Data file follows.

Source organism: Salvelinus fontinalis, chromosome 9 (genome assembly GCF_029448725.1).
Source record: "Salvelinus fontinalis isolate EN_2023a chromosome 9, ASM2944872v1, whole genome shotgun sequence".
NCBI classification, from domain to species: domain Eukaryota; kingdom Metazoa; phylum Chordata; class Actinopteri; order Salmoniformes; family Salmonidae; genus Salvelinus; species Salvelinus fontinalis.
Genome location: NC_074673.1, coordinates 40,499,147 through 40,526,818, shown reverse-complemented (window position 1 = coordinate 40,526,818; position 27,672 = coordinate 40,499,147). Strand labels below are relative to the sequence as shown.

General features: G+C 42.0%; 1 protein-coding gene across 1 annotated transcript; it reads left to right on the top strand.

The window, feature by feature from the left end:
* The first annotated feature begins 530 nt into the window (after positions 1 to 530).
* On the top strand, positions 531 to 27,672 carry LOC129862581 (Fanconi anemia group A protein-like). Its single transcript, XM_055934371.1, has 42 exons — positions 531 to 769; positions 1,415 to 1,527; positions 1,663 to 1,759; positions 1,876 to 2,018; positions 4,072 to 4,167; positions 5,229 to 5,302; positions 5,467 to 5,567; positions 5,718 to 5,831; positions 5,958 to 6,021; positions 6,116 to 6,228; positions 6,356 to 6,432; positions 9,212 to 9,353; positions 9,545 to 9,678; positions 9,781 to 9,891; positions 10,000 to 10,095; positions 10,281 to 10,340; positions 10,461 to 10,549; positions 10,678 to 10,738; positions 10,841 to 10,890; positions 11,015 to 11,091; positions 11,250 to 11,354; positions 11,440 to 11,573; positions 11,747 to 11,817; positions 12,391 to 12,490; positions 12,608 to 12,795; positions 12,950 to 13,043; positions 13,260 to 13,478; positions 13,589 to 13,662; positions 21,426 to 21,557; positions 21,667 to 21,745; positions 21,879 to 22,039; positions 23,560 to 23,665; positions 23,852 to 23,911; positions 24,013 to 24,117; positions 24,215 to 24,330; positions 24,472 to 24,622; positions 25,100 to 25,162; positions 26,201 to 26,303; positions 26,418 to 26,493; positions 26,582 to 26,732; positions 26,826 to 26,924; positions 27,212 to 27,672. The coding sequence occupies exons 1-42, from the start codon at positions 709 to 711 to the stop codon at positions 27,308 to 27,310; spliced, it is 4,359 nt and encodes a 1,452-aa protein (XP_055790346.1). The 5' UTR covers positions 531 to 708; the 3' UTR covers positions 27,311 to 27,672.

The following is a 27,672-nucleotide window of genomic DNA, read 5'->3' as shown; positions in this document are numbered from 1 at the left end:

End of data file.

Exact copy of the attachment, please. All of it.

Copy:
Source organism: Salvelinus fontinalis, chromosome 9 (genome assembly GCF_029448725.1).
Source record: "Salvelinus fontinalis isolate EN_2023a chromosome 9, ASM2944872v1, whole genome shotgun sequence".
NCBI classification, from domain to species: domain Eukaryota; kingdom Metazoa; phylum Chordata; class Actinopteri; order Salmoniformes; family Salmonidae; genus Salvelinus; species Salvelinus fontinalis.
Genome location: NC_074673.1, coordinates 40,499,147 through 40,526,818, shown reverse-complemented (window position 1 = coordinate 40,526,818; position 27,672 = coordinate 40,499,147). Strand labels below are relative to the sequence as shown.

General features: G+C 42.0%; 1 protein-coding gene across 1 annotated transcript; it reads left to right on the top strand.

The window, feature by feature from the left end:
* The first annotated feature begins 530 nt into the window (after positions 1 to 530).
* On the top strand, positions 531 to 27,672 carry LOC129862581 (Fanconi anemia group A protein-like). Its single transcript, XM_055934371.1, has 42 exons — positions 531 to 769; positions 1,415 to 1,527; positions 1,663 to 1,759; positions 1,876 to 2,018; positions 4,072 to 4,167; positions 5,229 to 5,302; positions 5,467 to 5,567; positions 5,718 to 5,831; positions 5,958 to 6,021; positions 6,116 to 6,228; positions 6,356 to 6,432; positions 9,212 to 9,353; positions 9,545 to 9,678; positions 9,781 to 9,891; positions 10,000 to 10,095; positions 10,281 to 10,340; positions 10,461 to 10,549; positions 10,678 to 10,738; positions 10,841 to 10,890; positions 11,015 to 11,091; positions 11,250 to 11,354; positions 11,440 to 11,573; positions 11,747 to 11,817; positions 12,391 to 12,490; positions 12,608 to 12,795; positions 12,950 to 13,043; positions 13,260 to 13,478; positions 13,589 to 13,662; positions 21,426 to 21,557; positions 21,667 to 21,745; positions 21,879 to 22,039; positions 23,560 to 23,665; positions 23,852 to 23,911; positions 24,013 to 24,117; positions 24,215 to 24,330; positions 24,472 to 24,622; positions 25,100 to 25,162; positions 26,201 to 26,303; positions 26,418 to 26,493; positions 26,582 to 26,732; positions 26,826 to 26,924; positions 27,212 to 27,672. The coding sequence occupies exons 1-42, from the start codon at positions 709 to 711 to the stop codon at positions 27,308 to 27,310; spliced, it is 4,359 nt and encodes a 1,452-aa protein (XP_055790346.1). The 5' UTR covers positions 531 to 708; the 3' UTR covers positions 27,311 to 27,672.

The following is a 27,672-nucleotide window of genomic DNA, read 5'->3' as shown; positions in this document are numbered from 1 at the left end: